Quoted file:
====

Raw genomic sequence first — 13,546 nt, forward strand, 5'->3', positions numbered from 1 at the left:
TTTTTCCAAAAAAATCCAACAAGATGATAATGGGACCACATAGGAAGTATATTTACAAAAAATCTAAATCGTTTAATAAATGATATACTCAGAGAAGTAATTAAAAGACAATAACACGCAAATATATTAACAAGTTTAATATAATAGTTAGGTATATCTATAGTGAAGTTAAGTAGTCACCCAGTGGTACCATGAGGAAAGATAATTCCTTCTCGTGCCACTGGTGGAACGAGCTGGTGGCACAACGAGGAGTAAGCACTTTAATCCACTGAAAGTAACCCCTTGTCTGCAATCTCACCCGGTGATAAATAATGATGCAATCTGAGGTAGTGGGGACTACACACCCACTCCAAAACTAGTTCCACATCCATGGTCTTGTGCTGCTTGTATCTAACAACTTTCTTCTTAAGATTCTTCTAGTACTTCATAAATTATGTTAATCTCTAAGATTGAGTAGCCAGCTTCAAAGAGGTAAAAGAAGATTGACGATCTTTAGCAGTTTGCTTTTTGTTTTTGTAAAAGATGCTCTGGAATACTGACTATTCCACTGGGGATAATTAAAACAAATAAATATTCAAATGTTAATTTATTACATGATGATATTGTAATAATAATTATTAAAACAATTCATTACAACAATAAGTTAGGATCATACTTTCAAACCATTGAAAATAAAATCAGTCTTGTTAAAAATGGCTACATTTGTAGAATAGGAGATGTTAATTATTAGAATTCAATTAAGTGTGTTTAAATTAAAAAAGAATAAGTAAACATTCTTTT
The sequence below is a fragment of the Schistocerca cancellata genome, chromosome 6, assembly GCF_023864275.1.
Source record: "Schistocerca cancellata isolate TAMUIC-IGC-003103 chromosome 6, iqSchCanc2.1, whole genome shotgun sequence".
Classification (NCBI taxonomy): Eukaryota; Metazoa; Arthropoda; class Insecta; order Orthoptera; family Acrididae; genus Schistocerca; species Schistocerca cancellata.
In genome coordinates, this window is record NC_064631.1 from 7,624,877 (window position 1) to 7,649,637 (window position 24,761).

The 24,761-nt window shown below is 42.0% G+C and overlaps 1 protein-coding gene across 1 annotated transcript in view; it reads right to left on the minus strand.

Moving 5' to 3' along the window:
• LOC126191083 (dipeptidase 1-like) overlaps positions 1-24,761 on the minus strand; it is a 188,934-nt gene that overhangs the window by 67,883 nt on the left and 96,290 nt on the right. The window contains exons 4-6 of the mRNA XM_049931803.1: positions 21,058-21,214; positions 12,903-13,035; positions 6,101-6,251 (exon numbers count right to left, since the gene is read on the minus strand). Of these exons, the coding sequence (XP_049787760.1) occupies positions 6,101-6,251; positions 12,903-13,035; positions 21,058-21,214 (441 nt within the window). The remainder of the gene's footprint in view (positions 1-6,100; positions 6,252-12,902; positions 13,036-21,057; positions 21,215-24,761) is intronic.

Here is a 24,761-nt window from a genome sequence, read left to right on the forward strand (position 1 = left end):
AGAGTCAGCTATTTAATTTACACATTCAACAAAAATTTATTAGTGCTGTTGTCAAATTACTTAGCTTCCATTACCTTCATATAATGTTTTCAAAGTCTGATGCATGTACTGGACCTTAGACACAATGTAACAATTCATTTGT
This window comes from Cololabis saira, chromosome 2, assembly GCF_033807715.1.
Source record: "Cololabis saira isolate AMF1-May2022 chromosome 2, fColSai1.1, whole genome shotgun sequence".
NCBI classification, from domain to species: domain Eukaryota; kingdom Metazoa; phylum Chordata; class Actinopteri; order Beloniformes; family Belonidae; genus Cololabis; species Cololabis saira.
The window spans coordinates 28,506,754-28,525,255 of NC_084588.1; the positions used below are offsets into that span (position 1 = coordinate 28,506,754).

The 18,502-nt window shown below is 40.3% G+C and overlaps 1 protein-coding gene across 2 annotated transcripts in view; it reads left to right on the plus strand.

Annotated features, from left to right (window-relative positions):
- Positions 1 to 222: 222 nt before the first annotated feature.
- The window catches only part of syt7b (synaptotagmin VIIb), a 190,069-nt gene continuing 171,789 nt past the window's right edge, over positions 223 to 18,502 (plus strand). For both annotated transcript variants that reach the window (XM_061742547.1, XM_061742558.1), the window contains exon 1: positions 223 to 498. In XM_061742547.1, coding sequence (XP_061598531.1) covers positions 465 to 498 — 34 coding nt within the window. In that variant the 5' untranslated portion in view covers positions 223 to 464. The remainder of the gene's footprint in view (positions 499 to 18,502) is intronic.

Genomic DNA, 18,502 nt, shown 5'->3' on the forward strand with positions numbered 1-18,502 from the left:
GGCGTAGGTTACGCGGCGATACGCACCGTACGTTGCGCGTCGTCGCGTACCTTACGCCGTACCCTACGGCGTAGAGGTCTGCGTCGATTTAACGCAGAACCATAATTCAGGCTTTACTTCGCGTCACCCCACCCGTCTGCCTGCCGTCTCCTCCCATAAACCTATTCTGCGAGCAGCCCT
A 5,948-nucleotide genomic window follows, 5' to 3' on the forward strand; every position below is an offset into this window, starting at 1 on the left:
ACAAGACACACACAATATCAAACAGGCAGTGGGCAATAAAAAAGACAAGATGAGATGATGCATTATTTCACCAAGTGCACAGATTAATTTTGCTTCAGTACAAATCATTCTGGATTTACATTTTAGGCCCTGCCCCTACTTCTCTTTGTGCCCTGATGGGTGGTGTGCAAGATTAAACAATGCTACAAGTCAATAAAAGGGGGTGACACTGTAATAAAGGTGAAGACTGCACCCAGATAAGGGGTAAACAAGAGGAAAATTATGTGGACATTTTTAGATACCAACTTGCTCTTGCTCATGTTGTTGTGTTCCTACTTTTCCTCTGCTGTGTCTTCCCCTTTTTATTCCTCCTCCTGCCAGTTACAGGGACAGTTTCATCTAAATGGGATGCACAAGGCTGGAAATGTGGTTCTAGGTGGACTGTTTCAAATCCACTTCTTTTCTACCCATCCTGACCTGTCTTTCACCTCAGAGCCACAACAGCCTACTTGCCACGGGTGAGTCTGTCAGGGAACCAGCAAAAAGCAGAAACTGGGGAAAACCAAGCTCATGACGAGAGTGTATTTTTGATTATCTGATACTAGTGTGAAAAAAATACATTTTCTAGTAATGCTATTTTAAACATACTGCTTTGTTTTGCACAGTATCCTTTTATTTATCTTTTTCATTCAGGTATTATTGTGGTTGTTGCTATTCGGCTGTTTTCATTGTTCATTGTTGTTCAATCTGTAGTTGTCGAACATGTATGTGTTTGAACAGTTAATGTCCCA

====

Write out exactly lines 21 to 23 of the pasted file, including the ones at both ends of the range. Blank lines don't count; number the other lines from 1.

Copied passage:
GGCGTAGGTTACGCGGCGATACGCACCGTACGTTGCGCGTCGTCGCGTACCTTACGCCGTACCCTACGGCGTAGAGGTCTGCGTCGATTTAACGCAGAACCATAATTCAGGCTTTACTTCGCGTCACCCCACCCGTCTGCCTGCCGTCTCCTCCCATAAACCTATTCTGCGAGCAGCCCT
A 5,948-nucleotide genomic window follows, 5' to 3' on the forward strand; every position below is an offset into this window, starting at 1 on the left:
ACAAGACACACACAATATCAAACAGGCAGTGGGCAATAAAAAAGACAAGATGAGATGATGCATTATTTCACCAAGTGCACAGATTAATTTTGCTTCAGTACAAATCATTCTGGATTTACATTTTAGGCCCTGCCCCTACTTCTCTTTGTGCCCTGATGGGTGGTGTGCAAGATTAAACAATGCTACAAGTCAATAAAAGGGGGTGACACTGTAATAAAGGTGAAGACTGCACCCAGATAAGGGGTAAACAAGAGGAAAATTATGTGGACATTTTTAGATACCAACTTGCTCTTGCTCATGTTGTTGTGTTCCTACTTTTCCTCTGCTGTGTCTTCCCCTTTTTATTCCTCCTCCTGCCAGTTACAGGGACAGTTTCATCTAAATGGGATGCACAAGGCTGGAAATGTGGTTCTAGGTGGACTGTTTCAAATCCACTTCTTTTCTACCCATCCTGACCTGTCTTTCACCTCAGAGCCACAACAGCCTACTTGCCACGGGTGAGTCTGTCAGGGAACCAGCAAAAAGCAGAAACTGGGGAAAACCAAGCTCATGACGAGAGTGTATTTTTGATTATCTGATACTAGTGTGAAAAAAATACATTTTCTAGTAATGCTATTTTAAACATACTGCTTTGTTTTGCACAGTATCCTTTTATTTATCTTTTTCATTCAGGTATTATTGTGGTTGTTGCTATTCGGCTGTTTTCATTGTTCATTGTTGTTCAATCTGTAGTTGTCGAACATGTATGTGTTTGAACAGTTAATGTCCCA